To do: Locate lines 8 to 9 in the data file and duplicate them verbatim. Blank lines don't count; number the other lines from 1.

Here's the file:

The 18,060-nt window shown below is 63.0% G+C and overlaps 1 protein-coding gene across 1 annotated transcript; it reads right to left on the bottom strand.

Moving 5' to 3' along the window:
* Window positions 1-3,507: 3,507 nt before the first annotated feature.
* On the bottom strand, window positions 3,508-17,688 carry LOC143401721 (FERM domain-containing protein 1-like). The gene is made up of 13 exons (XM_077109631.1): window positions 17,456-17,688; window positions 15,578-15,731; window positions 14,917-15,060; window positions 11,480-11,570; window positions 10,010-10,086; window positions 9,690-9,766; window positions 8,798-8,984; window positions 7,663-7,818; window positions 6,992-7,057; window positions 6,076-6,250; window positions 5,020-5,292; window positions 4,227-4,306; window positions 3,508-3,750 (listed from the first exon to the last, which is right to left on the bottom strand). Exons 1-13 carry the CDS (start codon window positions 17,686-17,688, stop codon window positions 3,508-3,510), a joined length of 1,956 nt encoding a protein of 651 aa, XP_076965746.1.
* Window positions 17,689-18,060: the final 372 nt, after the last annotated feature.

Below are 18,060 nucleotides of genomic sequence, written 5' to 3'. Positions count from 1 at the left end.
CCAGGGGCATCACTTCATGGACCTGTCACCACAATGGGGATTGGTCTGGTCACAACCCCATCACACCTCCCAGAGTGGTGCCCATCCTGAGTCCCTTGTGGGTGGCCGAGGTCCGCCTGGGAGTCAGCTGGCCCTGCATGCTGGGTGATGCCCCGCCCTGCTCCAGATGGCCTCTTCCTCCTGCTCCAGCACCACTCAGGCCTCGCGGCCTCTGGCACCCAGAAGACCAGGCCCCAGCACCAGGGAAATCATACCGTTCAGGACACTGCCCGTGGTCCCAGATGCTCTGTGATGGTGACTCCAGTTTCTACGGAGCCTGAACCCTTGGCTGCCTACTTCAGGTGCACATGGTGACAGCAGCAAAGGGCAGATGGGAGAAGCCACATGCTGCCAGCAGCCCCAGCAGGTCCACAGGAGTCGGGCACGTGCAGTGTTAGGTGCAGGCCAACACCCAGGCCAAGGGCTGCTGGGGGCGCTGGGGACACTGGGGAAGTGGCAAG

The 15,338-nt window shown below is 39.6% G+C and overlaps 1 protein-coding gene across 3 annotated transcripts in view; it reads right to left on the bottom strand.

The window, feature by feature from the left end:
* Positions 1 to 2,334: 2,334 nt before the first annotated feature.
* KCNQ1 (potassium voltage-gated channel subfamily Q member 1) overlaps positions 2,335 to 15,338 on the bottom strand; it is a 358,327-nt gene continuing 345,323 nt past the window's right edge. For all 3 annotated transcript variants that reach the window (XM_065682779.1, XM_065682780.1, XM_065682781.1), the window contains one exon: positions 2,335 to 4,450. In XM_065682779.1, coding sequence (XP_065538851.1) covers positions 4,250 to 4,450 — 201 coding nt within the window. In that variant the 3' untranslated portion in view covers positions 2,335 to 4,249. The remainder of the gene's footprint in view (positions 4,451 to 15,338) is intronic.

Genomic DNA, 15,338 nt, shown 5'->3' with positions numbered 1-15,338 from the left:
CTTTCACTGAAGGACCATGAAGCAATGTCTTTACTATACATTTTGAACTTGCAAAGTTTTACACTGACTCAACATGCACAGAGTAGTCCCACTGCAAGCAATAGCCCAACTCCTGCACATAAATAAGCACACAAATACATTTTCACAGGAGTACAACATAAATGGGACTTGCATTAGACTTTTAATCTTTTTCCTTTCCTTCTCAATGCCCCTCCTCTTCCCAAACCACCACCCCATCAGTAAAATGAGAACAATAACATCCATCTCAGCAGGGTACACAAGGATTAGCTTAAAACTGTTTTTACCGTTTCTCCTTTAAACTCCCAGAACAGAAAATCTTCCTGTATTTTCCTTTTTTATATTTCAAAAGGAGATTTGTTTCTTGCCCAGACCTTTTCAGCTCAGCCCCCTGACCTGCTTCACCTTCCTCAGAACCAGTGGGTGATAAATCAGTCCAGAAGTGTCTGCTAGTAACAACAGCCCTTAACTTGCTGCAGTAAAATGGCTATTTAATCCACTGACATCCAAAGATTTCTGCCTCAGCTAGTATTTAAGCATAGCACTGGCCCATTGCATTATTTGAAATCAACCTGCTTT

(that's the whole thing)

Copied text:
The 15,338-nt window shown below is 39.6% G+C and overlaps 1 protein-coding gene across 3 annotated transcripts in view; it reads right to left on the bottom strand.

The window, feature by feature from the left end: